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Im developing a system that needs assign points to user, this users are identified just by their ips. The script im using right know is a combination of jquery + ajax, of course im not using javascript to determine the ip, im using a php script:

function visitorIP()
{ 
    if(isset($_SERVER['HTTP_X_FORWARDED_FOR'])){
        $TheIp=$_SERVER['HTTP_X_FORWARDED_FOR'];
    }else{
        $TheIp=$_SERVER['REMOTE_ADDR'];  
    } 

    return trim($TheIp);
}

$ip = visitorIP();

My doubt, is this really a safe way to retrieve the ip? Im not dealing with credit card numbers or money so the system does not need to be super safe, but if this script is very easy to hack that could generate me problems. Thanks for any help.

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3  
Is there a reason you are only using IP to id a user? –  Ryan Matthews Jan 10 '13 at 0:19
2  
IP addresses are not a reliable way of identifying users. What if you have two users accessing your site from the same network? What if a user is accessing your site through an anonymous proxy service such as Tor? –  Will Vousden Jan 10 '13 at 0:19

4 Answers 4

up vote 2 down vote accepted

The method you are using to get the IP is pretty standard for an Apache web server, however REMOTE_ADDR is not a reliable method to uniquely identify a user. Also as other people have noted, any of the 'HTTP_*' headers are easy to spoof.

The big issue is that identifying a user by IP Address is just plain problematic, and generally you wouldn't do it in a large system where you expect to see lots of users. I can think of several situations off the top of my head where it breaks down:

  • Home network with multiple users behind a typical router. All the computers/devices behind the router will be coming from the same IP.
  • Setting up your program behind a load balancer that forwards requests to your PHP server. REMOTE_ADDR will be the IP of the load balancer.
  • Users coming through a proxy service will all have the same IP as the proxy server.
  • ISPs often use DHCP to assign IP addresses to their customers. While not likely, it is theoretically possible that a user's IP address could change in the middle of a session if the DHCP lease time expires/renews.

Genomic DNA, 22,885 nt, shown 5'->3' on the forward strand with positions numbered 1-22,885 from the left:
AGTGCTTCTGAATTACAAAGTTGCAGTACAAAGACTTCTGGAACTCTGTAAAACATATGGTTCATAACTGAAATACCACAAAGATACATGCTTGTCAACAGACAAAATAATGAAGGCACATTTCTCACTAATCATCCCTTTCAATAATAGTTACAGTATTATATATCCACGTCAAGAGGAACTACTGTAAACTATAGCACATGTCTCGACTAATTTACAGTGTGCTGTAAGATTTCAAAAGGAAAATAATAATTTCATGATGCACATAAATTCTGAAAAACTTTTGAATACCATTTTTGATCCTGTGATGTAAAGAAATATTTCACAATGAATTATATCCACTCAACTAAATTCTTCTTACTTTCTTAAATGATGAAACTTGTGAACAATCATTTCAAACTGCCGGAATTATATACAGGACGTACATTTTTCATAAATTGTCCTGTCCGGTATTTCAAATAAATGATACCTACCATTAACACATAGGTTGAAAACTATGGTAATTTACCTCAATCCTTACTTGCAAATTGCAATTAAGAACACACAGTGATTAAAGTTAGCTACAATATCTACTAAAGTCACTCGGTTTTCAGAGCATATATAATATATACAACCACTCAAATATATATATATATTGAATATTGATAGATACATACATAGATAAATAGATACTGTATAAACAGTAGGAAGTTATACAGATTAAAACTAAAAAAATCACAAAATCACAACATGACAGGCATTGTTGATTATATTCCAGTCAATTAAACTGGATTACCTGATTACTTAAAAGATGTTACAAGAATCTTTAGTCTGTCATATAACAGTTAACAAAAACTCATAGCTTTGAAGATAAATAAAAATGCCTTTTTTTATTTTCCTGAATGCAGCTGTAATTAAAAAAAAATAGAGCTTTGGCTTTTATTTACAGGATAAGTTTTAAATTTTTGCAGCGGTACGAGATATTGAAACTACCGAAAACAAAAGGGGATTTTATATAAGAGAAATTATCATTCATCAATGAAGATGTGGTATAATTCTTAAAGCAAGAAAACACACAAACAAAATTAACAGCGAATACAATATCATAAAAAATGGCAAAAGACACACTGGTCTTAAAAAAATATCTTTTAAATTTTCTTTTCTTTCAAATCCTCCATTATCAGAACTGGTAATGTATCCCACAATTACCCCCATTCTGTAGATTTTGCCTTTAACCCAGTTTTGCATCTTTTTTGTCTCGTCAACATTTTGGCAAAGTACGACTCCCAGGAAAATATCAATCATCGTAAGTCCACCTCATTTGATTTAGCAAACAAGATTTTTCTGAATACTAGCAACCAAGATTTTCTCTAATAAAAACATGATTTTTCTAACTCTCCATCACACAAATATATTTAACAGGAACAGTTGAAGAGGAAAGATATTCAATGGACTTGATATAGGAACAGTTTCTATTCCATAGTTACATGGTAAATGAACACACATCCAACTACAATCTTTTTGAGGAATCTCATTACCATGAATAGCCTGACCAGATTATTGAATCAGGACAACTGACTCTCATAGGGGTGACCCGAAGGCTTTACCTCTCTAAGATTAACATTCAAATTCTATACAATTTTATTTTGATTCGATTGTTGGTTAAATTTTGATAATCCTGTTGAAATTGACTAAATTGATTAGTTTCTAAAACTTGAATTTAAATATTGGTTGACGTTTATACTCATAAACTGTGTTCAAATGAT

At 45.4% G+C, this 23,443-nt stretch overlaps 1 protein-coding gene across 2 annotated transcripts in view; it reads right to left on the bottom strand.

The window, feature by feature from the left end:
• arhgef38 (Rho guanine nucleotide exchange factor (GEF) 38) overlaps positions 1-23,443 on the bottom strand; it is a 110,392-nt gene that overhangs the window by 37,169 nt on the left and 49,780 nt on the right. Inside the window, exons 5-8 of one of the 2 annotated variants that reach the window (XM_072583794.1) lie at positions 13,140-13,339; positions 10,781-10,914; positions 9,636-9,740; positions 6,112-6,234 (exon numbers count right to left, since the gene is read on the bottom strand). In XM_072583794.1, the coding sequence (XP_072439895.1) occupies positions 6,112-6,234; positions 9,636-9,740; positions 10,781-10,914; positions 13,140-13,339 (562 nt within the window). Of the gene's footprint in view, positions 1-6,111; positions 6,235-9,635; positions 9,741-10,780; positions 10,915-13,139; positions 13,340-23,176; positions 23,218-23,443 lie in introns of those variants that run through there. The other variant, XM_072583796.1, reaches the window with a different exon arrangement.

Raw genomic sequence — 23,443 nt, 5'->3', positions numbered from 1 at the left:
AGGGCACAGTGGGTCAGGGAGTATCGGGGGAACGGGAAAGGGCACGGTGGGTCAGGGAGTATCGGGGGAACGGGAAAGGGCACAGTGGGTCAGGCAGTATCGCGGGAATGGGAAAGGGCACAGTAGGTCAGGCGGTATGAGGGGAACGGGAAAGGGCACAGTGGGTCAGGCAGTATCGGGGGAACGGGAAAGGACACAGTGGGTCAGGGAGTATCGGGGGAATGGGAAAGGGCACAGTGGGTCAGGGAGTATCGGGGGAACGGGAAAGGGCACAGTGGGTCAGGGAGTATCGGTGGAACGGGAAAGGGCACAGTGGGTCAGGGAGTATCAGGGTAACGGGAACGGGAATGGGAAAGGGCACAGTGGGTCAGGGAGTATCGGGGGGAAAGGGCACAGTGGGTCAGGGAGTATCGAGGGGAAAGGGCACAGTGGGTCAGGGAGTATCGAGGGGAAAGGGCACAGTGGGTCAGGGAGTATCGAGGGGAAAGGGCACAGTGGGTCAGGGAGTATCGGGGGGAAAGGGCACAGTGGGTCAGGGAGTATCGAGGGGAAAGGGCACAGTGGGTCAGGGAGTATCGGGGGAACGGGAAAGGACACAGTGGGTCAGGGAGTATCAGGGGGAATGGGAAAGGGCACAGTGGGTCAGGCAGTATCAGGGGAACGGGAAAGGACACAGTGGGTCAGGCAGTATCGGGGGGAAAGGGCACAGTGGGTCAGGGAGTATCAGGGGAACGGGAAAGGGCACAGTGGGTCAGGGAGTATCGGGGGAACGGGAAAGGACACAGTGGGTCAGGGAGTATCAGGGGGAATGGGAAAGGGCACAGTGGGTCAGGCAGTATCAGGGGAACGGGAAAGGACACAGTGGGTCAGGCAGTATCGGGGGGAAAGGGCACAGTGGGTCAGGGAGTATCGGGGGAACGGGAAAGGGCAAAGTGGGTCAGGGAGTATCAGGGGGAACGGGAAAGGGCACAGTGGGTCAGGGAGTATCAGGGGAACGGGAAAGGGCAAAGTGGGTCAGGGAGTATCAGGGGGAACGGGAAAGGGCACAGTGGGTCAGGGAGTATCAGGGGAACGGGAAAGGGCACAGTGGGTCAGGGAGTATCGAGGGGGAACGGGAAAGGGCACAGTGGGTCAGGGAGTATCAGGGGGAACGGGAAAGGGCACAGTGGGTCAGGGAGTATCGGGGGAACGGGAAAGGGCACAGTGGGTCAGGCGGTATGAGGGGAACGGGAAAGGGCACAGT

It's likely your situation could be handled a lot better using sessions. Assign a user a session token the first time you see them rather than using their IP address, and make sure the token is passed (via cookies or part of the HTTP requests) on subsequent requests. When you get the token, you can be fairly confident it's the same user (sniffing attacks notwithstanding).

As an added bonus, you can combine IP tracking with sessions to make things more robust if you feel the need. For instance, a lot of applications will often try to figure out if a user's IP has changed, and invalidate a session as a result.

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REMOTE_ADDR itself is your best bet IMO. Any $SERVER var with a HTTP prefix can be changed by the client so you shouldn't really trust it. Although, some proxies will forward the user's real IP in the HTTP_X_FORWARDED_FOR header.

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but the thing is that when i use $_SERVER['REMOTE_ADDR'] i get my server address and not the user address... Don't know why... –  DomingoSL Jan 10 '13 at 0:21
    
Weird. Assuming it's because of the Ajax, but that shouldn't matter since the requests are sent from client side o.o Show me how you're using the code :) –  Prash Jan 10 '13 at 0:23

Personally I would only use :

 $_SERVER['REMOTE_ADDR'].

As

$_SERVER['HTTP_X_FORWARDED_FOR'];

Is lot easier to fake.

Identifying people solely on IPs is not the best idea. They are in general easy to fake/dodge by somebody with who has a need/want to.

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Your combination is fairly standard (we use it for IP-based electronic subscription checking), though as others have noted it's not perfect.

Note that several forwarding IPs may be specified for HTTP_X_FORWARDED_FOR; see http://en.wikipedia.org/wiki/X-Forwarded-For#Format for details.

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